Comparison of Dylan Thomas' Fern Hill and Robert Frost's Birches

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Comparison of Dylan Thomas' Fern Hill and Robert Frost's Birches Poets often use nature imagery to comment on the relationship between humans and the natural environment surrounding them. Traditionally, this relationship is portrayed in a positive manner as it places emphasis on the concept that nature is representative of beauty; consequently, embracing this representation will enlighten the human experience. The facets of that relationship are represented within Dylan Thomas' "Fern Hill" and Robert Frost's "Birches". Both poets invoke an image of nature that is picturesque, serene and innocent in order to convey a…show more content…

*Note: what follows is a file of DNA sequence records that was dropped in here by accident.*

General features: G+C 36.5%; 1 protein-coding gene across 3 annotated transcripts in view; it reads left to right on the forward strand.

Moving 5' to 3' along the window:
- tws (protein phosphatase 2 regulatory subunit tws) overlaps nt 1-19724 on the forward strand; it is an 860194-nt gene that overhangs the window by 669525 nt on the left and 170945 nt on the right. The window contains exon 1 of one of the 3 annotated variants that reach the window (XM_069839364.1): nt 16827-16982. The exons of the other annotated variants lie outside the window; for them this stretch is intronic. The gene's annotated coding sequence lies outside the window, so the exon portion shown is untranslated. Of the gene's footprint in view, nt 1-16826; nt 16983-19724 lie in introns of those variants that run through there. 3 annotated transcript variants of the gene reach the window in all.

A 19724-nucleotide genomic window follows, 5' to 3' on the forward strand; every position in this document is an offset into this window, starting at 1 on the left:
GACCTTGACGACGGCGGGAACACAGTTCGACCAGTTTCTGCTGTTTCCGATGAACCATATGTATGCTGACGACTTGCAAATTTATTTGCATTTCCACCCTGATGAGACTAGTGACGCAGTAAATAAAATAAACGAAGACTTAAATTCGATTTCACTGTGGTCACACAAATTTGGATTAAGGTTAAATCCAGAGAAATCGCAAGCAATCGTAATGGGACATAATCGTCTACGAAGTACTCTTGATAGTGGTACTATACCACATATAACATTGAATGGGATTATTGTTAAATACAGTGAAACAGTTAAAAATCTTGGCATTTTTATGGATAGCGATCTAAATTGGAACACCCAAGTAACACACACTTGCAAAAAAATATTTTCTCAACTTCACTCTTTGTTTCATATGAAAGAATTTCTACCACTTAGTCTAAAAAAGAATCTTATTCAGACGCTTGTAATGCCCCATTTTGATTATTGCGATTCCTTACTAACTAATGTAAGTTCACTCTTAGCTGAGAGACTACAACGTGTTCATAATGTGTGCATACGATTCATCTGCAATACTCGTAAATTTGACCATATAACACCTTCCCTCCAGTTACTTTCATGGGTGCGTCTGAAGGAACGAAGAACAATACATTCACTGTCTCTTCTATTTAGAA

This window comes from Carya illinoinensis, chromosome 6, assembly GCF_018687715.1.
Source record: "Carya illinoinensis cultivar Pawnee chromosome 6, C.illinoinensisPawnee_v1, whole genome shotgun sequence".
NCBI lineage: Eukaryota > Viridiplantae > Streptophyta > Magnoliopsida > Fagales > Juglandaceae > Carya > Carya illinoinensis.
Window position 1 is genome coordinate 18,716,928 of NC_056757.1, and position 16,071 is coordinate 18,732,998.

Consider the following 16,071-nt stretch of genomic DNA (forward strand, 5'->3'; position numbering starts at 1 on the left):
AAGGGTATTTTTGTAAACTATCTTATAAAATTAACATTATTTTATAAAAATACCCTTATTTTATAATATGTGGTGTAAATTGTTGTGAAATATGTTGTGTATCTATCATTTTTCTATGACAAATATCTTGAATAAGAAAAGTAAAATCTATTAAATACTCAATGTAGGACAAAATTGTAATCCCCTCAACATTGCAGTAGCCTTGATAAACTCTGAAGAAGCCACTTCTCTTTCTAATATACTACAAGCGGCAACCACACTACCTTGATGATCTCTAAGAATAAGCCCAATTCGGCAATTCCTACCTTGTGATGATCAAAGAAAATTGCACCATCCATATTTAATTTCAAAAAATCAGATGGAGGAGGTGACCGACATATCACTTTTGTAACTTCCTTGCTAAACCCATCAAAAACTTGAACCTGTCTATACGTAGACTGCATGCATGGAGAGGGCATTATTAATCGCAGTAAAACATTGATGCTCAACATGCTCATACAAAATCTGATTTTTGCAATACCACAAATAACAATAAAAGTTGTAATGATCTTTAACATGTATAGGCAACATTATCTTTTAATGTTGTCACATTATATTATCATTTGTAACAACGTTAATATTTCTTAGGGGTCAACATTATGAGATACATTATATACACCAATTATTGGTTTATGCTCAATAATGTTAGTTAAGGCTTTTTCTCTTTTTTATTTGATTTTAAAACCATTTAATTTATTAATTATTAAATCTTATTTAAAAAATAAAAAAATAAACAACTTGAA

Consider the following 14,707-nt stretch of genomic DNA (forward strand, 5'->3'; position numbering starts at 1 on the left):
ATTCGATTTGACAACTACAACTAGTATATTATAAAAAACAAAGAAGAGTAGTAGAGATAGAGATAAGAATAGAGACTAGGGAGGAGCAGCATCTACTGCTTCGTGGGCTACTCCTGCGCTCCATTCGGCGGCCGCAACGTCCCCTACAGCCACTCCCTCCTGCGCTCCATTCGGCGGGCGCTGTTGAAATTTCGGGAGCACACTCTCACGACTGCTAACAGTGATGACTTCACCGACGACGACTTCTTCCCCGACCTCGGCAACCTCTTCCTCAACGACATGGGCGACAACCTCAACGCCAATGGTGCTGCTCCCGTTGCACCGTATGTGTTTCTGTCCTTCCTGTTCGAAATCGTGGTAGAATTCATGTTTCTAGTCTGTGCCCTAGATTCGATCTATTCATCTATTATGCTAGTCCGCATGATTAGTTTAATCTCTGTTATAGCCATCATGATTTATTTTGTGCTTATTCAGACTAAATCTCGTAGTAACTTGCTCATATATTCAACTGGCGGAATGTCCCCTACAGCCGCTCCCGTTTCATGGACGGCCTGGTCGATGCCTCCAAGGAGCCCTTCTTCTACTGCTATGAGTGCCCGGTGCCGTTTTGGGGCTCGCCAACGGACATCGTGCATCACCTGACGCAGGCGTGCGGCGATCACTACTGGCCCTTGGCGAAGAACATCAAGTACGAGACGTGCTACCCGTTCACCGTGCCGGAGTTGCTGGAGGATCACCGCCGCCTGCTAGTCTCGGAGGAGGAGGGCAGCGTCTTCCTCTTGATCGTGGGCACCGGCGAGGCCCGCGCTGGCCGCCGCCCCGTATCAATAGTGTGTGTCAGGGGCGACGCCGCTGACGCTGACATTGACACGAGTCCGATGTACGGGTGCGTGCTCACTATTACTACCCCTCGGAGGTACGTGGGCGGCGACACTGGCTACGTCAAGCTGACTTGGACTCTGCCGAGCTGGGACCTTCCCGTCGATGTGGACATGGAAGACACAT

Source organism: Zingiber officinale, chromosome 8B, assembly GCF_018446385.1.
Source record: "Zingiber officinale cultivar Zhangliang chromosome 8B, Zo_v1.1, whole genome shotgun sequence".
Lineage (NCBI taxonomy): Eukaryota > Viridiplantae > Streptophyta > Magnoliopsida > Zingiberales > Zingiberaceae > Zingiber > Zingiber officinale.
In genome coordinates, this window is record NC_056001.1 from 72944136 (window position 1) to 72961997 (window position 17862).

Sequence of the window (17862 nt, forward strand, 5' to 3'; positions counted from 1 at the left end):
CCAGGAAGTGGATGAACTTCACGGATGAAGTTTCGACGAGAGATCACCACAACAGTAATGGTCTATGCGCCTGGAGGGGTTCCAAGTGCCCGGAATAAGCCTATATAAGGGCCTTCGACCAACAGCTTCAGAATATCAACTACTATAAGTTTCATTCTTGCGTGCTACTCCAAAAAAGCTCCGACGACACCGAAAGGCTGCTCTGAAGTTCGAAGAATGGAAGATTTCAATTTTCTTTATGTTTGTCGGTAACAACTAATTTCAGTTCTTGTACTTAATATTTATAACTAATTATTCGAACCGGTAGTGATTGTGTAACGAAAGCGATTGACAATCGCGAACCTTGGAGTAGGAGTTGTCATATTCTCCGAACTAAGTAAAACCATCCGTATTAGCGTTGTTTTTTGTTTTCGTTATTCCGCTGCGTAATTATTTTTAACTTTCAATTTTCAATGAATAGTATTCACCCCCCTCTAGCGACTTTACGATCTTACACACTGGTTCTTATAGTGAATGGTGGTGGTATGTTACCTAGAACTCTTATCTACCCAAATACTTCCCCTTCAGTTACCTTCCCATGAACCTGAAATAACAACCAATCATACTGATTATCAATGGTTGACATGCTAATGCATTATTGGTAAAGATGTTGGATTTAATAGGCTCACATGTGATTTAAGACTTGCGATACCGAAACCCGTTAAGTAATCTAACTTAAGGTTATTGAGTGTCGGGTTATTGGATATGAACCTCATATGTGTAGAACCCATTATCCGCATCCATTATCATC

In "Dejection: An Ode", the speaker, who can be identified with Coleridge himself, exhibits sorrow in his inability to find inspiration in the natural beauty that surrounds him. For this poet, finding solace in the natural world on a superficial level is insufficient; one must have an emotional connection to the beauty of nature. In his past experiences the speaker could appreciate this beauty in a superior way as it, "sent [his] soul abroad" (Coleridge 183); however, in his current state he can only "see, not feel, how beautiful [nature is]" (184). As a poet who derives his inspiration from the surrounding world, the fact that he cannot connect with the sublime beauty of nature is problematic for him; thus, it causes his unhappiness. Coleridge's poem represents the highest level of dejection because the natural world becomes meaningless to him without the transcendental inspiration he was once able to obtain by examining it. Thomas' poem represents an entirely different level of dejection than Coleridge's because it is about the importance of appreciating the simple beauty of nature as opposed to attempting to develop a meaningful connection with it. When examining the speaker's views of the surrounding environment, it becomes difficult to find any level of dejection in the poem. Thomas' speaker describes how: I ran my heedless

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